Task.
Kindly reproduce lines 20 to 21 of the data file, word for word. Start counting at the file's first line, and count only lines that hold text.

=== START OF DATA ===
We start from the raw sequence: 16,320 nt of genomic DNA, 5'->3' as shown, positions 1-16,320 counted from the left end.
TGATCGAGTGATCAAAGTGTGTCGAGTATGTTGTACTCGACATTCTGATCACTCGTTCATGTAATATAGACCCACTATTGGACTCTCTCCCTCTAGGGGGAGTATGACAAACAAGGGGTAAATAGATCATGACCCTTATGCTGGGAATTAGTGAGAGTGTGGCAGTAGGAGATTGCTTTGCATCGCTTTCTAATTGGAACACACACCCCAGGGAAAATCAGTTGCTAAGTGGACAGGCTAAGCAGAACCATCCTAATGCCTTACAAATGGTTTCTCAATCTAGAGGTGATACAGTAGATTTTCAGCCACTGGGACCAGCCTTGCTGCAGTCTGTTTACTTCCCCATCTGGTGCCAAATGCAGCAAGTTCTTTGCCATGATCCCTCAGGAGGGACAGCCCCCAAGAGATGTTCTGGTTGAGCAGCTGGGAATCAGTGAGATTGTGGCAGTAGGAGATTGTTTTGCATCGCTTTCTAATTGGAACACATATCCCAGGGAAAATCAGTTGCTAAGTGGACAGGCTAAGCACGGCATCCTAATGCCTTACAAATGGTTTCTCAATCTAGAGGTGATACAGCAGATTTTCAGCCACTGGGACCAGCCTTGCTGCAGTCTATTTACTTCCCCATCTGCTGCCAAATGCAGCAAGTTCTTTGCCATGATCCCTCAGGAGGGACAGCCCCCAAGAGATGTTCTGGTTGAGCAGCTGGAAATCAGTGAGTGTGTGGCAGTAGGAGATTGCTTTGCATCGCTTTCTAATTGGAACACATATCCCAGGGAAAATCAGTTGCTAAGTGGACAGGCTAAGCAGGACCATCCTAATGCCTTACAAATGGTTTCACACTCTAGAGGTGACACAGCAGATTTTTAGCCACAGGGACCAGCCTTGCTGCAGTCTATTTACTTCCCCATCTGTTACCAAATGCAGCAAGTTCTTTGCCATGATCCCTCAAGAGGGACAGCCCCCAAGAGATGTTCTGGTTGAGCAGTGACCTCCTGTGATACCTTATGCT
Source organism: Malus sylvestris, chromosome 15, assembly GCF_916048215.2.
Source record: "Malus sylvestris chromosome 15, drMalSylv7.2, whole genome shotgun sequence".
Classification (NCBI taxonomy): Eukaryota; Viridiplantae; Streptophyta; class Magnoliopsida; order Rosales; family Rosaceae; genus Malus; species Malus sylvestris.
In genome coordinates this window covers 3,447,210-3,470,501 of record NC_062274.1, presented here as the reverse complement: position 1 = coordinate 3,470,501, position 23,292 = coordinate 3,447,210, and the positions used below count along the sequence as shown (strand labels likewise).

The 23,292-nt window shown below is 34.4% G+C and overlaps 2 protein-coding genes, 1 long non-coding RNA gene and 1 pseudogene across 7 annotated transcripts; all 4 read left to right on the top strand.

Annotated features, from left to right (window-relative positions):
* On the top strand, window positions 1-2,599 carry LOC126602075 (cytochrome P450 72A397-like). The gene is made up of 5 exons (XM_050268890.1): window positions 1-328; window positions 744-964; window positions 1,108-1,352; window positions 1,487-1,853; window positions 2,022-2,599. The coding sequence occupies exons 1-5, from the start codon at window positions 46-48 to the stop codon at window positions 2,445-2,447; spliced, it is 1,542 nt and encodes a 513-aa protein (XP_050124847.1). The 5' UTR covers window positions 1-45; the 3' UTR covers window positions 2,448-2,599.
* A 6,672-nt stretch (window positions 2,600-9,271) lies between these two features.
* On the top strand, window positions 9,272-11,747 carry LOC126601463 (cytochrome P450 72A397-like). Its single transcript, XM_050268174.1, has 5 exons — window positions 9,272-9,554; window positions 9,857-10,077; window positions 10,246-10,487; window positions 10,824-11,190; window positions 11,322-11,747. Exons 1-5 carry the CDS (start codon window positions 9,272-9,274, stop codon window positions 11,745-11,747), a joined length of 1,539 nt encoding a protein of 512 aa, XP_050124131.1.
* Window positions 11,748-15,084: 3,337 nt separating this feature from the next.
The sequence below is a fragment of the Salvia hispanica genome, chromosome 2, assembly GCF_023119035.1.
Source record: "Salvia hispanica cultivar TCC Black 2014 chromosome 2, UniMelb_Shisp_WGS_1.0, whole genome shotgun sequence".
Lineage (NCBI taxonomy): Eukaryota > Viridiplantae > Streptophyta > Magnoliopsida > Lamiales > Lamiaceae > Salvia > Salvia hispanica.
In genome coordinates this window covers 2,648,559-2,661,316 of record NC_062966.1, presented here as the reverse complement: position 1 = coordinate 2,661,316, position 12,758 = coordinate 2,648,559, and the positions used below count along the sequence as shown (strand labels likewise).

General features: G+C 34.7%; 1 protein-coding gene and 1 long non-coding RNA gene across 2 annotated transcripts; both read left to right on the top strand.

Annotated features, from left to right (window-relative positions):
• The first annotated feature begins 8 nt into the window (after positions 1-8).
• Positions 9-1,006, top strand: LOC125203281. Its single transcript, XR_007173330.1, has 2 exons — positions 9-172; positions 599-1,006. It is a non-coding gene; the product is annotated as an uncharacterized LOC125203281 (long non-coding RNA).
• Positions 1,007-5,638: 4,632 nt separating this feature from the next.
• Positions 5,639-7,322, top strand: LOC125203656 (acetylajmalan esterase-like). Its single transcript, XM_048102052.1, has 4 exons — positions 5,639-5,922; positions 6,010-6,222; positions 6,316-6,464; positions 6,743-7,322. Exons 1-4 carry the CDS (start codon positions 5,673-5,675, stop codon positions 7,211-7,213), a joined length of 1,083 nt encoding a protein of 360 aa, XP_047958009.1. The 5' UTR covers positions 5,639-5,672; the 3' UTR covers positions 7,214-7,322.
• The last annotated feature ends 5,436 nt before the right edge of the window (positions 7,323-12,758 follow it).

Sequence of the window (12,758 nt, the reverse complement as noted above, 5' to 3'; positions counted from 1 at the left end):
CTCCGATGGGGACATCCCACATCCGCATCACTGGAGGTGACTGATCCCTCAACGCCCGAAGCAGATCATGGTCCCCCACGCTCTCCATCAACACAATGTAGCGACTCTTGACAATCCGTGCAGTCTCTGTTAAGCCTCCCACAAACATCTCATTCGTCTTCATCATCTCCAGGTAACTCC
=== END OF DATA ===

• Positions 9-1,006, top strand: LOC125203281. Its single transcript, XR_007173330.1, has 2 exons — positions 9-172; positions 599-1,006. It is a non-coding gene; the product is annotated as an uncharacterized LOC125203281 (long non-coding RNA).
• Positions 1,007-5,638: 4,632 nt separating this feature from the next.